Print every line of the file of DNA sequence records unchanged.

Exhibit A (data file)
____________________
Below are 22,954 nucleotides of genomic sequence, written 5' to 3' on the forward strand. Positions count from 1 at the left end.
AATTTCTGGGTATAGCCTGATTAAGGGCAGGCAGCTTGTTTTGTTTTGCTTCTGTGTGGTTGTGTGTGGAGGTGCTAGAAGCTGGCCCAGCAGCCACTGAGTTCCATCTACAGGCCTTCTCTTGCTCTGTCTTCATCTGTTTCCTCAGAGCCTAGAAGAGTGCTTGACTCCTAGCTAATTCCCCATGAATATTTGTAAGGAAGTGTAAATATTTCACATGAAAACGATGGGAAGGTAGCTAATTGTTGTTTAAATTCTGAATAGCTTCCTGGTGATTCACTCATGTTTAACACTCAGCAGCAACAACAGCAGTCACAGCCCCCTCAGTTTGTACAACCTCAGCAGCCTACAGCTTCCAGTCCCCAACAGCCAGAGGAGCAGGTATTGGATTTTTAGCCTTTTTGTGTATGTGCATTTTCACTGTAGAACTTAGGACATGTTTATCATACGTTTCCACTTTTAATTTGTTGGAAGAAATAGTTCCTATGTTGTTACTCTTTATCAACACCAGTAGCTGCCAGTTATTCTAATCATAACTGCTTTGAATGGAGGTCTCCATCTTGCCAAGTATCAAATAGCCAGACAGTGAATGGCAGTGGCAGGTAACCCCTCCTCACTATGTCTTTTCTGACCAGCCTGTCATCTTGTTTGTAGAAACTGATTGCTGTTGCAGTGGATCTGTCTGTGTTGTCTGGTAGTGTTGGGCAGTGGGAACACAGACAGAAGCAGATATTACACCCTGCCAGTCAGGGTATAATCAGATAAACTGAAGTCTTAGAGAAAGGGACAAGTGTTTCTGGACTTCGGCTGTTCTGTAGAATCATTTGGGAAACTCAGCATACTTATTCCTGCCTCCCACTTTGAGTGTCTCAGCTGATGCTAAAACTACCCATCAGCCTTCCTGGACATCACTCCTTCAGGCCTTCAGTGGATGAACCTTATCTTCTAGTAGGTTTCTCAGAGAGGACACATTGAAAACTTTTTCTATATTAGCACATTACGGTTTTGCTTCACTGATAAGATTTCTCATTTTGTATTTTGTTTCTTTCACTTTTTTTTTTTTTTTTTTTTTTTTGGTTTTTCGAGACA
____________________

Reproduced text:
Below are 22,954 nucleotides of genomic sequence, written 5' to 3' on the forward strand. Positions count from 1 at the left end.
AATTTCTGGGTATAGCCTGATTAAGGGCAGGCAGCTTGTTTTGTTTTGCTTCTGTGTGGTTGTGTGTGGAGGTGCTAGAAGCTGGCCCAGCAGCCACTGAGTTCCATCTACAGGCCTTCTCTTGCTCTGTCTTCATCTGTTTCCTCAGAGCCTAGAAGAGTGCTTGACTCCTAGCTAATTCCCCATGAATATTTGTAAGGAAGTGTAAATATTTCACATGAAAACGATGGGAAGGTAGCTAATTGTTGTTTAAATTCTGAATAGCTTCCTGGTGATTCACTCATGTTTAACACTCAGCAGCAACAACAGCAGTCACAGCCCCCTCAGTTTGTACAACCTCAGCAGCCTACAGCTTCCAGTCCCCAACAGCCAGAGGAGCAGGTATTGGATTTTTAGCCTTTTTGTGTATGTGCATTTTCACTGTAGAACTTAGGACATGTTTATCATACGTTTCCACTTTTAATTTGTTGGAAGAAATAGTTCCTATGTTGTTACTCTTTATCAACACCAGTAGCTGCCAGTTATTCTAATCATAACTGCTTTGAATGGAGGTCTCCATCTTGCCAAGTATCAAATAGCCAGACAGTGAATGGCAGTGGCAGGTAACCCCTCCTCACTATGTCTTTTCTGACCAGCCTGTCATCTTGTTTGTAGAAACTGATTGCTGTTGCAGTGGATCTGTCTGTGTTGTCTGGTAGTGTTGGGCAGTGGGAACACAGACAGAAGCAGATATTACACCCTGCCAGTCAGGGTATAATCAGATAAACTGAAGTCTTAGAGAAAGGGACAAGTGTTTCTGGACTTCGGCTGTTCTGTAGAATCATTTGGGAAACTCAGCATACTTATTCCTGCCTCCCACTTTGAGTGTCTCAGCTGATGCTAAAACTACCCATCAGCCTTCCTGGACATCACTCCTTCAGGCCTTCAGTGGATGAACCTTATCTTCTAGTAGGTTTCTCAGAGAGGACACATTGAAAACTTTTTCTATATTAGCACATTACGGTTTTGCTTCACTGATAAGATTTCTCATTTTGTATTTTGTTTCTTTCACTTTTTTTTTTTTTTTTTTTTTTTTGGTTTTTCGAGACA